“Radiative forcing is a measure of the influence that a factor has in altering the balance of incoming and outgoing energy in the Earth-atmosphere system and is an index of the importance of the factor as a potential climate change mechanism. Positive forcing tends to warm the surface while negative forcing tends to cool it. In this report, radiative forcing values are for 2005 relative to pre-industrial conditions defined at 1750 and are expressed in watts per square metre (W m-2)…..”

Which of the two are correct?

Assuming that you agree that the footnote is correct, and the figure caption is in error, what is the Real Climate estimate in Watts per meter squared in 2005 (or in 2007) of the radiative forcing components and range for a figure analogous to Figure SPM.2 in the Statement for Policymakers?

[Update: the post is back, with no explanation. RP repeats his question. The answer is that the figure and the footnote are both correct, but “what is the current radiative forcing (i.e radiative imbalance)” is wrong]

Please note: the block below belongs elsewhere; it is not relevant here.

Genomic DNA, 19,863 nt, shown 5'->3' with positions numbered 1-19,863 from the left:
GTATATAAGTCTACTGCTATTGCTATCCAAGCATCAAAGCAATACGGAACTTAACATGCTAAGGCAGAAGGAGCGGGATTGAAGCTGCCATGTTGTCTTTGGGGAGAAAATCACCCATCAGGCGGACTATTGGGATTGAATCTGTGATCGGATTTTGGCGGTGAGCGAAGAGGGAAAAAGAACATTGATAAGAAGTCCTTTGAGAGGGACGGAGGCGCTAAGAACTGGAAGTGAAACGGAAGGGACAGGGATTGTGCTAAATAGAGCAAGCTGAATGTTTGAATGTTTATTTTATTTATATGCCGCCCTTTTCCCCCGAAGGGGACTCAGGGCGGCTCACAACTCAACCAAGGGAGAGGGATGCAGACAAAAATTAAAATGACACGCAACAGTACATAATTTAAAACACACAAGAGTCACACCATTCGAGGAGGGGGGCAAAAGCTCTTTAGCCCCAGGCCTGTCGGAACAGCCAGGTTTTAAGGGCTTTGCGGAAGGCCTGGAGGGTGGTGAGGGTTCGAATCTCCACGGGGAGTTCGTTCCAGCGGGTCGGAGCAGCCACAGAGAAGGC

Comments

  1. #1 Eli Rabett
    2007/12/18

    RP Sr thinks he has found a way to harumph without being interrupted by reality or noisy bloggers. RPS has always been fond of harumphing. While we appreciate the service you are providing (see for example the blog Moon of Alabama), a place to sit down, break bread and discuss what the old guy is up to, perhaps he should be left in peace to mutter in the corner?

  2. #2 Roger A. Pielke Sr.
    2007/12/18

    William – Thank you for posting on your weblog. Gavin did not adequately answer the question before, so I am trying again.

    The important question to Real Climate is

    “[W]hat is the Real Climate estimate in Watts per meter squared in 2005 (or in 2007) of the radiative forcing components and range for a figure analogous to Figure SPM.2 in the Statement for Policymakers?”

    Gavin can seek to “spin” the figure caption, but it is clearly an error which is misleading to policymakers.